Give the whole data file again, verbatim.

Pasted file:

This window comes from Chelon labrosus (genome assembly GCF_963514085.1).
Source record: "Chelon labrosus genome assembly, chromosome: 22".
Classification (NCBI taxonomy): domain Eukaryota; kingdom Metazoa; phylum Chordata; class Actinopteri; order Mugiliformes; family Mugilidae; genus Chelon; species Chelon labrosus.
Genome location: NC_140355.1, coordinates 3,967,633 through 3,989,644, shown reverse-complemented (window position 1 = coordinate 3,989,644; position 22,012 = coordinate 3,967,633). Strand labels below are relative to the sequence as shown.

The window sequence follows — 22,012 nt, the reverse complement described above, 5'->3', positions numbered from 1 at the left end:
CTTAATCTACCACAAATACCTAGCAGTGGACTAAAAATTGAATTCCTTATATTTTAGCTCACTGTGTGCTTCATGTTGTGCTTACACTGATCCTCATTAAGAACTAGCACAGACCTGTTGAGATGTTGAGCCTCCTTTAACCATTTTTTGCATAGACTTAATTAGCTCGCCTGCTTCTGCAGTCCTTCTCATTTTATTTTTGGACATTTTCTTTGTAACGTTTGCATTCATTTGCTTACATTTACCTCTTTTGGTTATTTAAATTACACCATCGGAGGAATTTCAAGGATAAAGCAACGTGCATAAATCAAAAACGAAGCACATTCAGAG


This window comes from Chelon labrosus (genome assembly GCF_963514085.1).
Source record: "Chelon labrosus genome assembly, chromosome: 22".
Classification (NCBI taxonomy): domain Eukaryota; kingdom Metazoa; phylum Chordata; class Actinopteri; order Mugiliformes; family Mugilidae; genus Chelon; species Chelon labrosus.
Genome location: NC_140355.1, coordinates 3,967,633 through 3,989,644, shown reverse-complemented (window position 1 = coordinate 3,989,644; position 22,012 = coordinate 3,967,633). Strand labels below are relative to the sequence as shown.

The window sequence follows — 22,012 nt, the reverse complement described above, 5'->3', positions numbered from 1 at the left end:
CTTAATCTACCACAAATACCTAGCAGTGGACTAAAAATTGAATTCCTTATATTTTAGCTCACTGTGTGCTTCATGTTGTGCTTACACTGATCCTCATTAAGAACTAGCACAGACCTGTTGAGATGTTGAGCCTCCTTTAACCATTTTTTGCATAGACTTAATTAGCTCGCCTGCTTCTGCAGTCCTTCTCATTTTATTTTTGGACATTTTCTTTGTAACGTTTGCATTCATTTGCTTACATTTACCTCTTTTGGTTATTTAAATTACACCATCGGAGGAATTTCAAGGATAAAGCAACGTGCATAAATCAAAAACGAAGCACATTCAGAG